Dec. 13, 2004
|A UMNS file photo by Michael Thomason
United Methodist-related Hiwassee College is located in Madisonville, Tenn.
By Linda Green*
NASHVILLE, Tenn. (UMNS) -- A United Methodist-related college plans to appeal a pending decision to remove its accreditation.
College, a two-year, liberal arts institution in Madisonville, Tenn.,
received notification of a decision by the Commission on Colleges of the
Southern Association of Colleges and Schools to remove the college from
membership. The association took its action on Dec. 6, but the college
is not expected to receive official notification until January.
official notification is received, the college will appeal the decision
through the official SACS appeal process and take any other actions
necessary," said the Rev. James Noseworthy, Hiwassee College president
for the past 22 months. "We have made tremendous progress as an
institution over the last several years and believe the SACS action is
Commission on Colleges of the Southern Association of Colleges and
Schools is the accrediting body for institutions of higher education
that award associate, baccalaureate, master’s or doctoral degrees in
Alabama, Florida, Georgia, Kentucky, Louisiana, Mississippi, North
Carolina, South Carolina, Tennessee, Texas and Virginia.
Hiwassee is appealing the decision, any SACS action will be suspended
until the appeals process is completed in March 2005.
to Noseworthy, the SACS action is in response to fiscal concerns first
raised by the association in 2000, when the college was placed on
warning. Since then, college officials have worked extensively with SACS
officials to address these concerns, meeting financial goals and
developing long-term fiscal strategies.
College has dealt with fiscal challenges for several years," he said.
"There is no easily identifiable single event which led to our current
challenge. All of my predecessors endeavored to do what they believed
was best for the college," he said.
The policy statement of the Commission on Colleges, located on its website at www.sacs.org,
requires that a member institution be in compliance with the
accreditation and core requirements, comply with policies and
procedures, and provide information requested by the commission in order
to maintain membership and accreditation. When an institution fails to
comply with these requirements, within a maximum two-year monitoring
period, the commission may impose sanctions, the policy says.
the Commission determines that an institution’s progress is
insufficient during the two-year monitoring period but not significant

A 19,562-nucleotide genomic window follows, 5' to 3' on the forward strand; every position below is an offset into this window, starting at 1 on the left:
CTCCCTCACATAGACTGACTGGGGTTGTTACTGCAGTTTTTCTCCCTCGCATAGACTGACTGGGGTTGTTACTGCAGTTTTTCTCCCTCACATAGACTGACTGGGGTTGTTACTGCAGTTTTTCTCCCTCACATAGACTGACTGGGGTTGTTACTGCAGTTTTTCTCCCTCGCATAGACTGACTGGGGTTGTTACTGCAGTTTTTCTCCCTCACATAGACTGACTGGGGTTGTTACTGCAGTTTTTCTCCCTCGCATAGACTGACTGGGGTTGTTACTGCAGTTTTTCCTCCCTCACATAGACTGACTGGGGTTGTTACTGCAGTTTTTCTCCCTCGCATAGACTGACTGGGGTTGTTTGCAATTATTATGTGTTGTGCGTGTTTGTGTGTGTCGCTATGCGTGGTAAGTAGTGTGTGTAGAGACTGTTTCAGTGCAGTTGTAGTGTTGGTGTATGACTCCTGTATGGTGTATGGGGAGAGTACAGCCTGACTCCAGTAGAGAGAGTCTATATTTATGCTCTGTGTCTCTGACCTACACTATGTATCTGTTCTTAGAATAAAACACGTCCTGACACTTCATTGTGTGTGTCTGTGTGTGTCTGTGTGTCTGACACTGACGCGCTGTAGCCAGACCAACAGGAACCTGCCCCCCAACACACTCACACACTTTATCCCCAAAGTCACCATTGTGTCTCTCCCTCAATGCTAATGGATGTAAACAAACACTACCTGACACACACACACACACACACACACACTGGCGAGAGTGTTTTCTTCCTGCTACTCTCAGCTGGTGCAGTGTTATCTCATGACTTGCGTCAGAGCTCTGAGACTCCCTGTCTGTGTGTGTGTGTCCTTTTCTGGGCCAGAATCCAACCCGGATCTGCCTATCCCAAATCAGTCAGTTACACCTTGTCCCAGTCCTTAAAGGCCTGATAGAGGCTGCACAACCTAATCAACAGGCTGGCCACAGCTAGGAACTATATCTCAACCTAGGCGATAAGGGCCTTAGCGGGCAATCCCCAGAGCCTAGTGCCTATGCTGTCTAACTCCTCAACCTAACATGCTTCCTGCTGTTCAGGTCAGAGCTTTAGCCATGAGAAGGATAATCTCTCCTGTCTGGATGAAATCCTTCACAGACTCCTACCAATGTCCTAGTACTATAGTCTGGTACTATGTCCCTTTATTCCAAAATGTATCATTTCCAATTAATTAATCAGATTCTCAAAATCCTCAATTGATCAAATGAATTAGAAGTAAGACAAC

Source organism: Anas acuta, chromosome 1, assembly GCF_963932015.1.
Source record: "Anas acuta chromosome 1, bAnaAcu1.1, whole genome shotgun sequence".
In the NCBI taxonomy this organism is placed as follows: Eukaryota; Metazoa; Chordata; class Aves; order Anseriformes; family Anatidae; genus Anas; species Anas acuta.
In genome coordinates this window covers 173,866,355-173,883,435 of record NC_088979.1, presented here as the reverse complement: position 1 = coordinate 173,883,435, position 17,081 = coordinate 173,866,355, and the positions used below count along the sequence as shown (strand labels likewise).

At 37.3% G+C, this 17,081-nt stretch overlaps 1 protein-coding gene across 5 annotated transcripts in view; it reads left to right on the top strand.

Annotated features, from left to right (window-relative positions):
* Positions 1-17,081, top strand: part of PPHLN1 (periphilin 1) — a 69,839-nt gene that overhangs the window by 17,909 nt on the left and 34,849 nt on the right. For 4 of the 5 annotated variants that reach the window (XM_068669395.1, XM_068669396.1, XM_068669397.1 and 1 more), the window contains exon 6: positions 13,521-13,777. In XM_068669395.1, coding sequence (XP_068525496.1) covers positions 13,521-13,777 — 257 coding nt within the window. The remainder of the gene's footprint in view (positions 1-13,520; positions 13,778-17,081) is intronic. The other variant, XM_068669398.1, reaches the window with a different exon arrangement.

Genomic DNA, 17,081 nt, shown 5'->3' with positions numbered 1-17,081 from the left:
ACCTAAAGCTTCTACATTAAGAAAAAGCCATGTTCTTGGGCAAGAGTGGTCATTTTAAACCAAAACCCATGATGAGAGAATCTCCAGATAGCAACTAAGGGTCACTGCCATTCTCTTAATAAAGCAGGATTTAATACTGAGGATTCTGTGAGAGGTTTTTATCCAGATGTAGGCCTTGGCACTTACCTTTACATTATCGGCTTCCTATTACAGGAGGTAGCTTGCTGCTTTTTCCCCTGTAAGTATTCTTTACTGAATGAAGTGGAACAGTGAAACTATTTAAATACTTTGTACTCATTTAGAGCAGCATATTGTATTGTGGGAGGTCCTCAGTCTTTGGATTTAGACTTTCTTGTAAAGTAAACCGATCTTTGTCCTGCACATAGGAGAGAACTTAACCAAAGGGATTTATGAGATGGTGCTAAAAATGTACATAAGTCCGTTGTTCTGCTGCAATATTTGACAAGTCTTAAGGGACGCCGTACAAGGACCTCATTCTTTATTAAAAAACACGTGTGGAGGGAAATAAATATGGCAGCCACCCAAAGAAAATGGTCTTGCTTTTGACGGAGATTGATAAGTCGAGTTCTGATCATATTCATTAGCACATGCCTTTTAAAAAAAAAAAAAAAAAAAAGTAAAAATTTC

enough to impose a sanction, the Commission will advise the institution
that if progress or compliance is insufficient at the time of its next
formal review by the Commission, the institution could be placed on
sanction or removed from membership. Failure to make adequate progress
toward compliance at any time during the two-year period or failure to
comply with the Principles at the conclusion of two years may result in
Commission action to remove accreditation."
officials report that, during the past two years, the college has
strengthened its academic programs, created a campus-wide computer
network, enhanced classrooms, become a member of the Appalachian College
Association, kept a balanced budget, increased annual support and
developed strategies for continued growth.
decision is extremely disappointing in light of all the progress we
have made," Noseworthy said. "We are better off financially than we have
ever been in many years. In the past year alone, we increased our
endowment by $1.5 million and improved our operating assets by $200,000.
We have the grounds to build a very strong appeals case."
support in the appeal is the Division of Higher Education of the
United Methodist Board of Higher Education and Ministry. Ken Yamada, a
staff executive, expressed "deep regret and disappointment" over the
decision of SACS to lift the college’s membership.
division will provide President Noseworthy and Hiwassee College
all assistance necessary in the appeal and join him in
exploring viable options," he said.
hundred and fifty five years of the history of Hiwassee College proves
its unique and distinct accomplishments nurturing the powerful and
dynamic leaders for the church and the world."
college will issue an update about appeal no later than March 2005,
Noseworthy said. The college is also "exploring some promising options
for accreditation partnerships. No matter what, we will do all within
our power to ensure there will always be a place for the special mission
Hiwassee College has faithfully served since 1849," he said.
college reassures its constituents of the institution’s integrity,
academic quality and the continued dedication to excellence as United
Methodist-related two-year college.
academic program is of the highest quality," Noseworthy said. "There is
no issue with Hiwassee’s academic program or the integrity of the
faculty or current college leadership. As we anticipate the start of the
appeals process, the college remains fully accredited and students
remain fully eligible for all financial aid."
a church-related institution, he assures the United Methodist Church
that the college takes its "relationship and mission seriously." He said
the college remains focused on its central task and mission of 155
years: "providing quality, value-centered education for the young men
and young women we are privileged to have as our students."
is a United Methodist News Service news writer based in Nashville,
Tenn. Portions of the article were adapted from a Dec. 9 release from
News media contact: Linda Green, (615) 742-5470 or firstname.lastname@example.org.